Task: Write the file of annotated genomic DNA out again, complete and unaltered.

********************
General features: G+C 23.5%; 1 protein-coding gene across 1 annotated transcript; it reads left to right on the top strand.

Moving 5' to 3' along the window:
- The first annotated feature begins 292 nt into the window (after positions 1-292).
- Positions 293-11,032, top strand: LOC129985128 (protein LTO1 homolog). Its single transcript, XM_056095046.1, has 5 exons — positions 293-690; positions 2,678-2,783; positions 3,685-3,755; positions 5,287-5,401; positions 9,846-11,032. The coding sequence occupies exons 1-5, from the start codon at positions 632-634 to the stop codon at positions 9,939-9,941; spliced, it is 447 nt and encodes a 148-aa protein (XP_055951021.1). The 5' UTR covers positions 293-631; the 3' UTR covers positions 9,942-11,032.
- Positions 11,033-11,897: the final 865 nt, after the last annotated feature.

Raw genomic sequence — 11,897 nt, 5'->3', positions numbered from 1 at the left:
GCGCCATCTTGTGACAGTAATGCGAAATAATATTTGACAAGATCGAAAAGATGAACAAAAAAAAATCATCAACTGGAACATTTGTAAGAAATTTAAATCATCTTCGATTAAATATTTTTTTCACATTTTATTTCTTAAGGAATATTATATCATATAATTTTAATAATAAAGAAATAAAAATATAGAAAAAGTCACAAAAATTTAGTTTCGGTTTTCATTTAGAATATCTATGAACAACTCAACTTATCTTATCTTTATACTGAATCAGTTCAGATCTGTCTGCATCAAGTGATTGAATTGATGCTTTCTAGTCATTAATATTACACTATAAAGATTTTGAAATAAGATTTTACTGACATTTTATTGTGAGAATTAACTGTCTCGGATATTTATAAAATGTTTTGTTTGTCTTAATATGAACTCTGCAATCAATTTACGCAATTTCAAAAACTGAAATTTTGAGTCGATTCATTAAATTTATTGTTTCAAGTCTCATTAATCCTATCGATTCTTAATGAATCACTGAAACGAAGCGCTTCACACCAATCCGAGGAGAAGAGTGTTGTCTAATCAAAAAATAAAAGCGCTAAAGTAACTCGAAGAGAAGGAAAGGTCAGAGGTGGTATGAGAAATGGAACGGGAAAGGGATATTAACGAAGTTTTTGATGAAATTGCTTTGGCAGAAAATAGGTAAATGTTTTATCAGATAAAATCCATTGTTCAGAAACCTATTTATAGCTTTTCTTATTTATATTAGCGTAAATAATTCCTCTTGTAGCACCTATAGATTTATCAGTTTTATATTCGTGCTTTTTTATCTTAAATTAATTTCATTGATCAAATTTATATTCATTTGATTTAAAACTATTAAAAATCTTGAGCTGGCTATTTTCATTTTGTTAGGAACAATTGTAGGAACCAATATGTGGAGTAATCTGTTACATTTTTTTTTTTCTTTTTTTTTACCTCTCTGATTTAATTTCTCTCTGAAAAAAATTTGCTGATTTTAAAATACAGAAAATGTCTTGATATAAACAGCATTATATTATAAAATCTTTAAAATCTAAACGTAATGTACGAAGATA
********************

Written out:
General features: G+C 23.5%; 1 protein-coding gene across 1 annotated transcript; it reads left to right on the top strand.

Moving 5' to 3' along the window:
- The first annotated feature begins 292 nt into the window (after positions 1-292).
- Positions 293-11,032, top strand: LOC129985128 (protein LTO1 homolog). Its single transcript, XM_056095046.1, has 5 exons — positions 293-690; positions 2,678-2,783; positions 3,685-3,755; positions 5,287-5,401; positions 9,846-11,032. The coding sequence occupies exons 1-5, from the start codon at positions 632-634 to the stop codon at positions 9,939-9,941; spliced, it is 447 nt and encodes a 148-aa protein (XP_055951021.1). The 5' UTR covers positions 293-631; the 3' UTR covers positions 9,942-11,032.
- Positions 11,033-11,897: the final 865 nt, after the last annotated feature.

Raw genomic sequence — 11,897 nt, 5'->3', positions numbered from 1 at the left:
GCGCCATCTTGTGACAGTAATGCGAAATAATATTTGACAAGATCGAAAAGATGAACAAAAAAAAATCATCAACTGGAACATTTGTAAGAAATTTAAATCATCTTCGATTAAATATTTTTTTCACATTTTATTTCTTAAGGAATATTATATCATATAATTTTAATAATAAAGAAATAAAAATATAGAAAAAGTCACAAAAATTTAGTTTCGGTTTTCATTTAGAATATCTATGAACAACTCAACTTATCTTATCTTTATACTGAATCAGTTCAGATCTGTCTGCATCAAGTGATTGAATTGATGCTTTCTAGTCATTAATATTACACTATAAAGATTTTGAAATAAGATTTTACTGACATTTTATTGTGAGAATTAACTGTCTCGGATATTTATAAAATGTTTTGTTTGTCTTAATATGAACTCTGCAATCAATTTACGCAATTTCAAAAACTGAAATTTTGAGTCGATTCATTAAATTTATTGTTTCAAGTCTCATTAATCCTATCGATTCTTAATGAATCACTGAAACGAAGCGCTTCACACCAATCCGAGGAGAAGAGTGTTGTCTAATCAAAAAATAAAAGCGCTAAAGTAACTCGAAGAGAAGGAAAGGTCAGAGGTGGTATGAGAAATGGAACGGGAAAGGGATATTAACGAAGTTTTTGATGAAATTGCTTTGGCAGAAAATAGGTAAATGTTTTATCAGATAAAATCCATTGTTCAGAAACCTATTTATAGCTTTTCTTATTTATATTAGCGTAAATAATTCCTCTTGTAGCACCTATAGATTTATCAGTTTTATATTCGTGCTTTTTTATCTTAAATTAATTTCATTGATCAAATTTATATTCATTTGATTTAAAACTATTAAAAATCTTGAGCTGGCTATTTTCATTTTGTTAGGAACAATTGTAGGAACCAATATGTGGAGTAATCTGTTACATTTTTTTTTTTCTTTTTTTTTACCTCTCTGATTTAATTTCTCTCTGAAAAAAATTTGCTGATTTTAAAATACAGAAAATGTCTTGATATAAACAGCATTATATTATAAAATCTTTAAAATCTAAACGTAATGTACGAAGATA